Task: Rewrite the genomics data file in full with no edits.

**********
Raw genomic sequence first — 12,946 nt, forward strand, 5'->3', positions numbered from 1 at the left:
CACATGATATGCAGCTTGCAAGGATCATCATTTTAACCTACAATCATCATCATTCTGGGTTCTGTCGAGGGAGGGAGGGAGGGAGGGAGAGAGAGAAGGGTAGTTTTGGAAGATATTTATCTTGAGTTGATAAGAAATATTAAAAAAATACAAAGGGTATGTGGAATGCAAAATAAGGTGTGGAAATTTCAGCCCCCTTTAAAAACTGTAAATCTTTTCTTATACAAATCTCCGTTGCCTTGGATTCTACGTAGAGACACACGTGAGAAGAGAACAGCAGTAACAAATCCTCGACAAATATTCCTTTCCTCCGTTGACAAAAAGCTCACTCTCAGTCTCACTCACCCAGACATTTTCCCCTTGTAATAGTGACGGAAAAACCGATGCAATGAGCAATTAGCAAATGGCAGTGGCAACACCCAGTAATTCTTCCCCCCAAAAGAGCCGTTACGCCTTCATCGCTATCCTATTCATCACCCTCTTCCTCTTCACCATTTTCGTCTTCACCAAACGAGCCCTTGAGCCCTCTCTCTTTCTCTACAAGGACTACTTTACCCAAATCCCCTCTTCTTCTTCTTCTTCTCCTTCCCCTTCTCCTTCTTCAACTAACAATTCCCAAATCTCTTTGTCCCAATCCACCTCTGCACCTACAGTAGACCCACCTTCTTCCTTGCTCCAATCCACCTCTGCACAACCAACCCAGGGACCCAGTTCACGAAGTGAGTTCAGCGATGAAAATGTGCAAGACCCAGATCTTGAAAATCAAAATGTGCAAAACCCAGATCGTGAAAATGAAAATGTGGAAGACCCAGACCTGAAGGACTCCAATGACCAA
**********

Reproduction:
Raw genomic sequence first — 12,946 nt, forward strand, 5'->3', positions numbered from 1 at the left:
CACATGATATGCAGCTTGCAAGGATCATCATTTTAACCTACAATCATCATCATTCTGGGTTCTGTCGAGGGAGGGAGGGAGGGAGGGAGAGAGAGAAGGGTAGTTTTGGAAGATATTTATCTTGAGTTGATAAGAAATATTAAAAAAATACAAAGGGTATGTGGAATGCAAAATAAGGTGTGGAAATTTCAGCCCCCTTTAAAAACTGTAAATCTTTTCTTATACAAATCTCCGTTGCCTTGGATTCTACGTAGAGACACACGTGAGAAGAGAACAGCAGTAACAAATCCTCGACAAATATTCCTTTCCTCCGTTGACAAAAAGCTCACTCTCAGTCTCACTCACCCAGACATTTTCCCCTTGTAATAGTGACGGAAAAACCGATGCAATGAGCAATTAGCAAATGGCAGTGGCAACACCCAGTAATTCTTCCCCCCAAAAGAGCCGTTACGCCTTCATCGCTATCCTATTCATCACCCTCTTCCTCTTCACCATTTTCGTCTTCACCAAACGAGCCCTTGAGCCCTCTCTCTTTCTCTACAAGGACTACTTTACCCAAATCCCCTCTTCTTCTTCTTCTTCTCCTTCCCCTTCTCCTTCTTCAACTAACAATTCCCAAATCTCTTTGTCCCAATCCACCTCTGCACCTACAGTAGACCCACCTTCTTCCTTGCTCCAATCCACCTCTGCACAACCAACCCAGGGACCCAGTTCACGAAGTGAGTTCAGCGATGAAAATGTGCAAGACCCAGATCTTGAAAATCAAAATGTGCAAAACCCAGATCGTGAAAATGAAAATGTGGAAGACCCAGACCTGAAGGACTCCAATGACCAA